You were anti Wall Street as a presidential candidate. How do you reconcile that with your role at FSR?

I was fairly critical of Wall Street when I was a candidate. Some entities within the industry made a lot of bad decisions. I am a fresh, new, constructive voice in the debate as I represent our members and their policy goals.

What are the issues FSR is working on in 2014?

The housing market, particularly reforming how mortgages get issued and originated, serviced and underwritten remains very important. In the area of payments, there has been a flood of new technology in how people pay for services and there will be regulatory information emerging. Cyber security is a huge issue. People are doing more transactions in cyberspace and there is a need for the industry and government to work together. And there is still a lot of work to be done with Dodd-Frank.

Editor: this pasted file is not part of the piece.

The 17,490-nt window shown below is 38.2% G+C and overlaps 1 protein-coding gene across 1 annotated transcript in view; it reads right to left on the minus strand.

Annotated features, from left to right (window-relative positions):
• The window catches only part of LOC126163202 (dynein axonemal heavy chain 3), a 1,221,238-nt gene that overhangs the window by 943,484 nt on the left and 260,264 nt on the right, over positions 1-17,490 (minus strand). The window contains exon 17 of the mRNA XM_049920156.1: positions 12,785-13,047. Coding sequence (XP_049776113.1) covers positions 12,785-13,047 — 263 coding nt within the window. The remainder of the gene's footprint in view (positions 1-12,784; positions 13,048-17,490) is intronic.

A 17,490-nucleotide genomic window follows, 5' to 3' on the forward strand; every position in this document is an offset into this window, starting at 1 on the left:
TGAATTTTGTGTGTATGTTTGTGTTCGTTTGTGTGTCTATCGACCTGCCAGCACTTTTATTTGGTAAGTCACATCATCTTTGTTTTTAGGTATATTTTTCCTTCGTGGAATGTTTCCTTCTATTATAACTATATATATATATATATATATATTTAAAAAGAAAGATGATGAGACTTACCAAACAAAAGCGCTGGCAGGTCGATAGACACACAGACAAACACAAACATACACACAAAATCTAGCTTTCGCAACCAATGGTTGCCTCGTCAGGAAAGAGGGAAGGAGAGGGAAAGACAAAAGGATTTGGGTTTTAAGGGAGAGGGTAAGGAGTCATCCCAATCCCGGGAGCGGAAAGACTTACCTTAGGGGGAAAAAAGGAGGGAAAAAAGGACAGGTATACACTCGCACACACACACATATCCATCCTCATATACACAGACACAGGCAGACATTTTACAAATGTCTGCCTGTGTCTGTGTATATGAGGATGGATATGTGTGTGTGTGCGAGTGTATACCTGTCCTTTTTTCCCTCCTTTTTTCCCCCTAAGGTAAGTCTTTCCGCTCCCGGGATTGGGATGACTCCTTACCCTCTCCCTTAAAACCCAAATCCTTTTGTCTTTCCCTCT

As governor of Minnesota, you were well known for taking business leaders on trips to foreign countries: China, India, Israel, the Czech Republic, among others. What have been the long-term results for the state’s economy? Did any foreign companies establish locations  in your state, and how many local companies now export goods to those countries?

The point of those trips was to get our policy holders and stake holders to experience high-level interactions with counterparts in other countries and hope it would lead to specific deals. We wanted to highlight the importance of trade. The U.S. market is mature, so our ability as a country to access those markets could be very beneficial. There are some individual success stories, but the idea wasn’t to be a matchmaker. The idea was to promote trade.

What do you think is the number one issue in our country?